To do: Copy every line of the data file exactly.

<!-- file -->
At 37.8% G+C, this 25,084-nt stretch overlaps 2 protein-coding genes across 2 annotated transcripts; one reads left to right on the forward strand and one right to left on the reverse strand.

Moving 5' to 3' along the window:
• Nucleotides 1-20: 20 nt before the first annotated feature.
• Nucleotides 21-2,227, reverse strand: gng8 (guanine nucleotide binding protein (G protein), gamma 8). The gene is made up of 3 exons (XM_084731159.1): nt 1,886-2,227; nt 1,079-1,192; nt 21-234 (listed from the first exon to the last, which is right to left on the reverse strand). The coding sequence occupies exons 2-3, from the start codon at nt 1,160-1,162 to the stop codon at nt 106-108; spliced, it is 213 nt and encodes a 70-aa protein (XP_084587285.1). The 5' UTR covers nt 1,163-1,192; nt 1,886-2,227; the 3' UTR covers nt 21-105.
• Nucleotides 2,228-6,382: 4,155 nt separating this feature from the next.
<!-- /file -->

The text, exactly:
At 37.8% G+C, this 25,084-nt stretch overlaps 2 protein-coding genes across 2 annotated transcripts; one reads left to right on the forward strand and one right to left on the reverse strand.

Moving 5' to 3' along the window:
• Nucleotides 1-20: 20 nt before the first annotated feature.
• Nucleotides 21-2,227, reverse strand: gng8 (guanine nucleotide binding protein (G protein), gamma 8). The gene is made up of 3 exons (XM_084731159.1): nt 1,886-2,227; nt 1,079-1,192; nt 21-234 (listed from the first exon to the last, which is right to left on the reverse strand). The coding sequence occupies exons 2-3, from the start codon at nt 1,160-1,162 to the stop codon at nt 106-108; spliced, it is 213 nt and encodes a 70-aa protein (XP_084587285.1). The 5' UTR covers nt 1,163-1,192; nt 1,886-2,227; the 3' UTR covers nt 21-105.
• Nucleotides 2,228-6,382: 4,155 nt separating this feature from the next.